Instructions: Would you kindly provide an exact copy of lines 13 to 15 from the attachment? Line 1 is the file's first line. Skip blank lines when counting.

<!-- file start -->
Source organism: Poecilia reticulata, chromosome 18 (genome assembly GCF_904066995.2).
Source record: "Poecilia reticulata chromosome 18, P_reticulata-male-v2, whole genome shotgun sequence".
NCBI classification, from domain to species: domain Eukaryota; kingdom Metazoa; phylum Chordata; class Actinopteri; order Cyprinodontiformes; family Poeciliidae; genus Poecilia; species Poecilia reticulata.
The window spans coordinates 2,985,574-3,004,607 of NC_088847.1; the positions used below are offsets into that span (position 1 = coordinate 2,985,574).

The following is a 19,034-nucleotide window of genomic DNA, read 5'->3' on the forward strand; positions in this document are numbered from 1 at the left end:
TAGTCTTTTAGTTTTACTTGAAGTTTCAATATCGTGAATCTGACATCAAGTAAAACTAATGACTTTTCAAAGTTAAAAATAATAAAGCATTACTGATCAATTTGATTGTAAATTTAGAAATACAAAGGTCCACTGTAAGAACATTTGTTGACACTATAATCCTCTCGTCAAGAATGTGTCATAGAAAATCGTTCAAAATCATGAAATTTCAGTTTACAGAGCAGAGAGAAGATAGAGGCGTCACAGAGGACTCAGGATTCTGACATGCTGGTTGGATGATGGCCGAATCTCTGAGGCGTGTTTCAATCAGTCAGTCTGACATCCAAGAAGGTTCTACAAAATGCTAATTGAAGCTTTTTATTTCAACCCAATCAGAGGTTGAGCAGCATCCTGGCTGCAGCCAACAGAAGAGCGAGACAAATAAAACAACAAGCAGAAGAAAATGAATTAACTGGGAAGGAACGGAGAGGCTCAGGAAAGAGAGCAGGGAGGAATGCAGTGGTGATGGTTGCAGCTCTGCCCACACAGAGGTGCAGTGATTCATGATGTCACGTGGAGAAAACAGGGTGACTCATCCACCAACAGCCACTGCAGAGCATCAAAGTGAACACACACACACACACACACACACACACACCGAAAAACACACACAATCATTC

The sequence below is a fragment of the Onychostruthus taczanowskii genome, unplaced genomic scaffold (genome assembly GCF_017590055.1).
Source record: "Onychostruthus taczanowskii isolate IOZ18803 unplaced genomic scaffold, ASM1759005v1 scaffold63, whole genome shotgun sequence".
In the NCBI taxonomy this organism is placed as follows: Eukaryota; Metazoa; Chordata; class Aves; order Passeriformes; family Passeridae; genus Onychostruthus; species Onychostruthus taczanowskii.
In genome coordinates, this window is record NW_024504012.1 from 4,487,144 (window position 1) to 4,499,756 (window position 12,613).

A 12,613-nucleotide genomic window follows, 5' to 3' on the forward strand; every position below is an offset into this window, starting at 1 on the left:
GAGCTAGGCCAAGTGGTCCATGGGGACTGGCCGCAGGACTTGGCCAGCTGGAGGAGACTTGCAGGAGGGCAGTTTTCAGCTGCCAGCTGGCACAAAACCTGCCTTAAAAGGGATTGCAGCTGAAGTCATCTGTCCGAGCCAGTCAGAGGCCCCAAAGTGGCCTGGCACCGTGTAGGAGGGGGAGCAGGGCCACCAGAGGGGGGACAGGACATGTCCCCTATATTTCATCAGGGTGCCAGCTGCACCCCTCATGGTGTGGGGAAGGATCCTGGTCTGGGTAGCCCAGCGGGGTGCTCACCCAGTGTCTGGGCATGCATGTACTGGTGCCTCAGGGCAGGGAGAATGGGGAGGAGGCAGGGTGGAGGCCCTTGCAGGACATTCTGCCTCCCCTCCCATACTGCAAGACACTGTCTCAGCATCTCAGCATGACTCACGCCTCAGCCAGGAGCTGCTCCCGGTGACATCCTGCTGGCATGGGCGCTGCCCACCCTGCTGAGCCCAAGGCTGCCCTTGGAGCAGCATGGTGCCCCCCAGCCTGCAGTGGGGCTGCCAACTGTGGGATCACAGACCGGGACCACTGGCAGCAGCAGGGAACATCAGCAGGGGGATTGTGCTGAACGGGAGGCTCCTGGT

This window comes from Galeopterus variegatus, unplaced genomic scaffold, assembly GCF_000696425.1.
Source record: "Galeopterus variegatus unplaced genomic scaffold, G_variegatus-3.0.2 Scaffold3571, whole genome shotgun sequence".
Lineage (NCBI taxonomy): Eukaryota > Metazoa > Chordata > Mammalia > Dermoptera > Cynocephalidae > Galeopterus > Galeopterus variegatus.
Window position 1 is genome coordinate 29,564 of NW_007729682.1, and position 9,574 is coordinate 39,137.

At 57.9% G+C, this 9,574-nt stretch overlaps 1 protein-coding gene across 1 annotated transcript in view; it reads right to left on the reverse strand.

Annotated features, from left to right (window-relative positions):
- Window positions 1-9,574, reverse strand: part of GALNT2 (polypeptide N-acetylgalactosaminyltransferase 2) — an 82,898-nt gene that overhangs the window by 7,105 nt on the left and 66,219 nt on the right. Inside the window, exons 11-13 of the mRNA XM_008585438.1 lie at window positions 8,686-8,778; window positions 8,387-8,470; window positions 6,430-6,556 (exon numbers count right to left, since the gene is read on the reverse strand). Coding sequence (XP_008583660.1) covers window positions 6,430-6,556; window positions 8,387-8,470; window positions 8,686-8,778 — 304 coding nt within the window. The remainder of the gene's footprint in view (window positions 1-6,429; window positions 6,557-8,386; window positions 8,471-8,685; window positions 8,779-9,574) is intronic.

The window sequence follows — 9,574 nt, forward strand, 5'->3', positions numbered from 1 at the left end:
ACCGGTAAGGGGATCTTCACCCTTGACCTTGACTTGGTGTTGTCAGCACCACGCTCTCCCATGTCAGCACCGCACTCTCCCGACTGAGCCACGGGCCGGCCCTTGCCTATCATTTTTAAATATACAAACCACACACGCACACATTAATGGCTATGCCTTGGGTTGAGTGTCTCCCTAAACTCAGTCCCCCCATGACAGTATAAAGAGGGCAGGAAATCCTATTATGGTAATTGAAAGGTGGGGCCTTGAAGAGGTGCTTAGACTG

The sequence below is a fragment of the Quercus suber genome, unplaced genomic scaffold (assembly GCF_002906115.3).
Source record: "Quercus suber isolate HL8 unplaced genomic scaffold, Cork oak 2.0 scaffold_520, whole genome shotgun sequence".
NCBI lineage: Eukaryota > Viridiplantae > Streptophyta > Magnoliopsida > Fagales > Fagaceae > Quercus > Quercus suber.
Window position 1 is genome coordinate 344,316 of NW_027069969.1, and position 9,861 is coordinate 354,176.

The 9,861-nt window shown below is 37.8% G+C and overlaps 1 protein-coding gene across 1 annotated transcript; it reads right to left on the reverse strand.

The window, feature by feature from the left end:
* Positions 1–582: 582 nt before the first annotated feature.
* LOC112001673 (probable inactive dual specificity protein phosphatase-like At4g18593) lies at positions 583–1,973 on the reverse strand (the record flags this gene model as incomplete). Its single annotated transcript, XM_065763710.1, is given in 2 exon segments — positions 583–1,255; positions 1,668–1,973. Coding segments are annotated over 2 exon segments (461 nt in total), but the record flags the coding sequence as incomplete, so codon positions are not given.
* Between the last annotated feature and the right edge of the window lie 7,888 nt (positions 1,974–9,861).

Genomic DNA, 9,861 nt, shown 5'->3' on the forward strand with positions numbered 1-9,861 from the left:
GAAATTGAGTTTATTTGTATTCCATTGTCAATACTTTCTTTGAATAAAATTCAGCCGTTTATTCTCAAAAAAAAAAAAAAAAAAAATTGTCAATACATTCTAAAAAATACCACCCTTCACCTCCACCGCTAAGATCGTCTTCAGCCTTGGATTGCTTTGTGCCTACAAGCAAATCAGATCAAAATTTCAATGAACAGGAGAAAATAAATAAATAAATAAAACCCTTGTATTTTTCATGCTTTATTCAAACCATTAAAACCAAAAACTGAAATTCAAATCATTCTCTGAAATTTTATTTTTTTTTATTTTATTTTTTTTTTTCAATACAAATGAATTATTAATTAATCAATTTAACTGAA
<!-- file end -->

This window comes from Galeopterus variegatus, unplaced genomic scaffold, assembly GCF_000696425.1.
Source record: "Galeopterus variegatus unplaced genomic scaffold, G_variegatus-3.0.2 Scaffold3571, whole genome shotgun sequence".
Lineage (NCBI taxonomy): Eukaryota > Metazoa > Chordata > Mammalia > Dermoptera > Cynocephalidae > Galeopterus > Galeopterus variegatus.